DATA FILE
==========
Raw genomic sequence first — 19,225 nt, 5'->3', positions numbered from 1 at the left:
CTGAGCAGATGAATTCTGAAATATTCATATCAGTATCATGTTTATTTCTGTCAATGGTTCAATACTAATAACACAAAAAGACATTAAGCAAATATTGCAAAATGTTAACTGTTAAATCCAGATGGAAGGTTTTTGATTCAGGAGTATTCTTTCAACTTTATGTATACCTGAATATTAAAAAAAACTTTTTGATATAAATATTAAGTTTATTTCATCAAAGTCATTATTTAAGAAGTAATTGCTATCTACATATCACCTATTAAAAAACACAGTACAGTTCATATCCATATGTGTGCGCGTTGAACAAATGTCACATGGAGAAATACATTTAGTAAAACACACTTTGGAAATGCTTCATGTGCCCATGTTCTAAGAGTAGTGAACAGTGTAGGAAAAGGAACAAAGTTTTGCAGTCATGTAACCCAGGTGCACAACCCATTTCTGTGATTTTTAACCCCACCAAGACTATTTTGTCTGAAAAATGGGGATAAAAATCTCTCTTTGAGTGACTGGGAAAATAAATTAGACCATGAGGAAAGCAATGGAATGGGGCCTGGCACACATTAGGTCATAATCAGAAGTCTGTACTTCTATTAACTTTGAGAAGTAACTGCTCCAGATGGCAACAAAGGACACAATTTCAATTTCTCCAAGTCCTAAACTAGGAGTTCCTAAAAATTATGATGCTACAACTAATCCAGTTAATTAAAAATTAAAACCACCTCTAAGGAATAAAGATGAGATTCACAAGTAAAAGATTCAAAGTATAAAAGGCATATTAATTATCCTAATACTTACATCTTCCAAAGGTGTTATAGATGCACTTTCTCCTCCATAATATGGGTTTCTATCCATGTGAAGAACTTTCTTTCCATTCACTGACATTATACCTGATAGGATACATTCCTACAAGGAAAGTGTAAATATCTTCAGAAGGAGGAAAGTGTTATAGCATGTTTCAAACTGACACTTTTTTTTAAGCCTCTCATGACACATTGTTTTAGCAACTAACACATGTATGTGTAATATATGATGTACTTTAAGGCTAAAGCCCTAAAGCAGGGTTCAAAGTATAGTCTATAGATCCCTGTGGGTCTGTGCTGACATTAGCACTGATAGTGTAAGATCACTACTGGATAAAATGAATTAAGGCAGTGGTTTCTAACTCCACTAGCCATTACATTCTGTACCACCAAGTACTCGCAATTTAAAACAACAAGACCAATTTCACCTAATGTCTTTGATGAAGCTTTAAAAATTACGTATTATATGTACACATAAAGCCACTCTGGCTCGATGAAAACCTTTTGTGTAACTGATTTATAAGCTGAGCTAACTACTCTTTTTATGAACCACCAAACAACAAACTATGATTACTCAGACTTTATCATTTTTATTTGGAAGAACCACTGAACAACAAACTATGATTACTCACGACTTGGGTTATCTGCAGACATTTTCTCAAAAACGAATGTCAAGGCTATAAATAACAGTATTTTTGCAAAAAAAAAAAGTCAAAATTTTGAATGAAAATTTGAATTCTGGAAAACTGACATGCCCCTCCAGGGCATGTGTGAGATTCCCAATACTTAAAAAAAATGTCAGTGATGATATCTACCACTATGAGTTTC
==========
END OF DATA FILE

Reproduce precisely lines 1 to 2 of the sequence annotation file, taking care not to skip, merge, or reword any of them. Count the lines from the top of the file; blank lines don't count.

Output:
Raw genomic sequence first — 19,225 nt, 5'->3', positions numbered from 1 at the left:
CTGAGCAGATGAATTCTGAAATATTCATATCAGTATCATGTTTATTTCTGTCAATGGTTCAATACTAATAACACAAAAAGACATTAAGCAAATATTGCAAAATGTTAACTGTTAAATCCAGATGGAAGGTTTTTGATTCAGGAGTATTCTTTCAACTTTATGTATACCTGAATATTAAAAAAAACTTTTTGATATAAATATTAAGTTTATTTCATCAAAGTCATTATTTAAGAAGTAATTGCTATCTACATATCACCTATTAAAAAACACAGTACAGTTCATATCCATATGTGTGCGCGTTGAACAAATGTCACATGGAGAAATACATTTAGTAAAACACACTTTGGAAATGCTTCATGTGCCCATGTTCTAAGAGTAGTGAACAGTGTAGGAAAAGGAACAAAGTTTTGCAGTCATGTAACCCAGGTGCACAACCCATTTCTGTGATTTTTAACCCCACCAAGACTATTTTGTCTGAAAAATGGGGATAAAAATCTCTCTTTGAGTGACTGGGAAAATAAATTAGACCATGAGGAAAGCAATGGAATGGGGCCTGGCACACATTAGGTCATAATCAGAAGTCTGTACTTCTATTAACTTTGAGAAGTAACTGCTCCAGATGGCAACAAAGGACACAATTTCAATTTCTCCAAGTCCTAAACTAGGAGTTCCTAAAAATTATGATGCTACAACTAATCCAGTTAATTAAAAATTAAAACCACCTCTAAGGAATAAAGATGAGATTCACAAGTAAAAGATTCAAAGTATAAAAGGCATATTAATTATCCTAATACTTACATCTTCCAAAGGTGTTATAGATGCACTTTCTCCTCCATAATATGGGTTTCTATCCATGTGAAGAACTTTCTTTCCATTCACTGACATTATACCTGATAGGATACATTCCTACAAGGAAAGTGTAAATATCTTCAGAAGGAGGAAAGTGTTATAGCATGTTTCAAACTGACACTTTTTTTTAAGCCTCTCATGACACATTGTTTTAGCAACTAACACATGTATGTGTAATATATGATGTACTTTAAGGCTAAAGCCCTAAAGCAGGGTTCAAAGTATAGTCTATAGATCCCTGTGGGTCTGTGCTGACATTAGCACTGATAGTGTAAGATCACTACTGGATAAAATGAATTAAGGCAGTGGTTTCTAACTCCACTAGCCATTACATTCTGTACCACCAAGTACTCGCAATTTAAAACAACAAGACCAATTTCACCTAATGTCTTTGATGAAGCTTTAAAAATTACGTATTATATGTACACATAAAGCCACTCTGGCTCGATGAAAACCTTTTGTGTAACTGATTTATAAGCTGAGCTAACTACTCTTTTTATGAACCACCAAACAACAAACTATGATTACTCAGACTTTATCATTTTTATTTGGAAGAACCACTGAACAACAAACTATGATTACTCACGACTTGGGTTATCTGCAGACATTTTCTCAAAAACGAATGTCAAGGCTATAAATAACAGTATTTTTGCAAAAAAAAAAAGTCAAAATTTTGAATGAAAATTTGAATTCTGGAAAACTGACATGCCCCTCCAGGGCATGTGTGAGATTCCCAATACTTAAAAAAAATGTCAGTGATGATATCTACCACTATGAGTTTC